The public has already won

Over the past quarter-century the News Letter Journal has published dozens of stories and editorials about open meeting and public record violations.


We’ve only filed one lawsuit.


But the leaders of the county commission against whom we filed that suit have now challenged us publicly to also file a lawsuit against their three fellow commissioners because they believe that another violation of the open meeting law has taken place — and this time they weren’t a part of it.


It just so happens that the challenge from Weston County Commission Chairman Ed Wagoner and Vice-Chair Nathan Todd coincides with an entirely separate and unrelated action by the Weston County School District #1 Board of Trustees that also raised questions about compliance with Wyoming’s transparency laws last week. 


So we welcome this opportunity to provide our perspective on the stories you read on page 1 of this week’s edition.


Let us be clear, in both cases, we believe the elected officials in question were wrong…


But we are satisfied that no lawsuit will be necessary because those elected officials immediately remedied the situation by making all of the information in question public and available.


It is important to know that the primary remedy in law for an open meeting or public records violation is to make the hidden information public as soon as possible. In both instances last week where a board or group of board members acted counter to the intent and purpose of the open meeting law, they responded by making the information that had been shared outside of a meeting (or concealed during a meeting) available to the press and public almost immediately.


In the case of the unannounced quorum of commissioners being in attendance for a meeting with some IT people, we even received a public apology from the commissioners in question and a promise to avoid such a situation in the future. That’s a far cry from the “we do not regret this decision” declaration made by Commissioners Todd and Wagoner through a statement read publicly by then-Commission Chair Marty Ertman on November 1, 2022. That statement was made a full year after the use of a secret ballot which eventually led to the lawsuit they are referring to (see “Statement issued on secret vote,” November 10, 2022 NLJ, page 1).


We would also note that 2 of the 3 commissioners in attendance at the recent IT meeting, including the late arrival, have only been serving as elected officials for 2 months at the time of this incident. We do acknowledge that mistakes happen and some confusion about the laws could exist for brand-new board members. That is why it is so important that they acknowledged their mistake publicly, discussed the situation publicly, and made all of the information discussed in the meeting available to the public immediately upon request.


That is also why the News Letter Journal will not be filing any lawsuits over actions of local board members as told in our page one stories, “County commission leaders question tech meeting” and “Controversy ensues over voting method.”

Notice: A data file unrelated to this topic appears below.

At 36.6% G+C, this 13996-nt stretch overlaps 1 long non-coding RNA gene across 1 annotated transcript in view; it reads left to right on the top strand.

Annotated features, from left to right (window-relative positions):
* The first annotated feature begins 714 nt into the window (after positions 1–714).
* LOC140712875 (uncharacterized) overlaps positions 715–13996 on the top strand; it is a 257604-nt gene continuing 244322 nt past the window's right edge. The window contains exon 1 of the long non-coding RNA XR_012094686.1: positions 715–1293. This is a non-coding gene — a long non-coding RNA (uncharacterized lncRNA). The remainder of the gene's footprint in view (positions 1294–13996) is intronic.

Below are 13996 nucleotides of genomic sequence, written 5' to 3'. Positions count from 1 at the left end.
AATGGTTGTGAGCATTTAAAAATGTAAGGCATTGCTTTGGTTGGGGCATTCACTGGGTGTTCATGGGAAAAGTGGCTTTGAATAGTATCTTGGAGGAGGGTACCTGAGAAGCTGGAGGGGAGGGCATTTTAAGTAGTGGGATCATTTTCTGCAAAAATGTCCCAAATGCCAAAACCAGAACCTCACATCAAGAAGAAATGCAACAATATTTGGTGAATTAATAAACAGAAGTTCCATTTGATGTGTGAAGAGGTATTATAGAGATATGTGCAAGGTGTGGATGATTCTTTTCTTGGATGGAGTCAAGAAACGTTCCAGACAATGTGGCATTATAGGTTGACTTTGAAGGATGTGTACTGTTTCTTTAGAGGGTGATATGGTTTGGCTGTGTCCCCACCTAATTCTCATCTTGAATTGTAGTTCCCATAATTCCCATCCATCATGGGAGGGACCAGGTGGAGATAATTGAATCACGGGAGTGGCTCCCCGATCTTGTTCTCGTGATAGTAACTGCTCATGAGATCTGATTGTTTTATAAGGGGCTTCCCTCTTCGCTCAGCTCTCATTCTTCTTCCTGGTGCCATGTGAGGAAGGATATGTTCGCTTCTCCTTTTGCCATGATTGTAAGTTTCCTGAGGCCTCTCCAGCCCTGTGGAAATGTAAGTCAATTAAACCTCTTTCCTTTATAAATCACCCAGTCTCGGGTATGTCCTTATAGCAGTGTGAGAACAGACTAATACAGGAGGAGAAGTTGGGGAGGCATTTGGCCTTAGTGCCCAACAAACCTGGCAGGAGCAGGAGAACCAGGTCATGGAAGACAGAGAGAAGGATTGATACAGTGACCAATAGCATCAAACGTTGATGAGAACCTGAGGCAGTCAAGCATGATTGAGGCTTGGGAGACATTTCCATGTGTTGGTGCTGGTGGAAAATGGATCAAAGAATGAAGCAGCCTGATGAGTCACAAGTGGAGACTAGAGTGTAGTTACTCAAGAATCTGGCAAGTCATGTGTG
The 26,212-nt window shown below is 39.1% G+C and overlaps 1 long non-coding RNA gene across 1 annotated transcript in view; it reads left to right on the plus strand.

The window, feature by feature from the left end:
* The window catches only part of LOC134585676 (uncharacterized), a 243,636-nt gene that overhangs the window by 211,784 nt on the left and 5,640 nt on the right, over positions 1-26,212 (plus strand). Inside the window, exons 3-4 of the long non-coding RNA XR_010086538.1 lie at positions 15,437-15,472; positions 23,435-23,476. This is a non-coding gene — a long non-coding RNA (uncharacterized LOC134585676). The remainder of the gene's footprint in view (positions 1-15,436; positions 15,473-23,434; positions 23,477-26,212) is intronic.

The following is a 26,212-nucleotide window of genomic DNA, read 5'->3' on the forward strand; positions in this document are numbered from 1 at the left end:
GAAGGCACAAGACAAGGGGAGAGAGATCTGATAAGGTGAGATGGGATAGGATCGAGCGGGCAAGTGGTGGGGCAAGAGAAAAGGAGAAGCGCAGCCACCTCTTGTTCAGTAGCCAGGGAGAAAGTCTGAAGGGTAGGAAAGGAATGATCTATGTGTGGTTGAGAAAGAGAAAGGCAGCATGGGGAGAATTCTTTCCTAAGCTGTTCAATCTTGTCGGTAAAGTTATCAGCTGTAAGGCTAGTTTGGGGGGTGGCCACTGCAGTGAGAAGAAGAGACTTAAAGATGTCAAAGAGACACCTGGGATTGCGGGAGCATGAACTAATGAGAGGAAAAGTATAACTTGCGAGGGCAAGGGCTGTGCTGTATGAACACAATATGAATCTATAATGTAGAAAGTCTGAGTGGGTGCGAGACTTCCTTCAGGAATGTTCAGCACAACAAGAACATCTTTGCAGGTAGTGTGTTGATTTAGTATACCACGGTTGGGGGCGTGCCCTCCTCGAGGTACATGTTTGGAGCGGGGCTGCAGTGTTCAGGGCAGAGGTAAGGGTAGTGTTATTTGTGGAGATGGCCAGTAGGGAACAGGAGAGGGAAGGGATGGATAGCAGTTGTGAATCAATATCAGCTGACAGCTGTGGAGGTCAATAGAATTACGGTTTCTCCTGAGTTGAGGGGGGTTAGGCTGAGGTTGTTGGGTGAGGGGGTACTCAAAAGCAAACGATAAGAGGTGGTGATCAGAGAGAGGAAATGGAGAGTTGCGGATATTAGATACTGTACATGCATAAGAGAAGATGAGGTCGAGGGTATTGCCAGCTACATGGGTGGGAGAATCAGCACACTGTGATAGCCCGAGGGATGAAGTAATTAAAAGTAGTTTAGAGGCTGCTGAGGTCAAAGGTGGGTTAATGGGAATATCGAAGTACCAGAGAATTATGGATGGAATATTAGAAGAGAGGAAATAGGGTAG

For the commissioners who seem to be confused over the nature of the lawsuit the News Letter Journal (and our co-plaintiffs) have pursued — and who seem determined to confuse the public about the suit as well — we think it is important to point out that the lawsuit wasn’t filed until months after the secret ballot was used. The decision to take legal action was only made after multiple requests for the information in question had been ignored or denied, and after the commissioners refused to even discuss the decision to use a secret ballot in public. They have since refused to even allow the public to comment on the decision in open meeting.


We would also remind those commissioners that any citizen is free to file a lawsuit against Commissioners Taylor, Borton and Huber if they would like - including Commissioner Wagoner and Todd. If they truly believe it will produce a better result for the people of Weston County than the discussion at the last meeting did, then we would certainly encourage them to file that suit themselves. (We would also remind them that Wyoming taxpayers won’t be paying for their representation this time if they choose to do so.)


We are, however, encouraged to note that Commissioners Wagoner and Todd no longer appear to think that “potential litigation” is justification for an executive session, since they decided to accuse the newer members of their board of that crime in more than one public meeting in the past week. After avoiding public discussions about their own potential violation of the law by declaring “potential litigation” as a reason for going into executive session on a regular basis for a year and a half, it is a relief to see the leaders of the Weston County Commissioners set this bold precedent. They have clearly demonstrated that they will not be going into executive session to discuss “potential litigation” any more.


We trust that the new commissioners will help them remember that precedent.


(Ed. Note: As always we invite anybody who would like to witness these conversations to go to the News Letter Journal’s Youtube page and view the videos of the county commission meetings that are made available to you there.)

News Letter Journal

News Letter Journal
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P.O. Box 40
Newcastle, WY 82701
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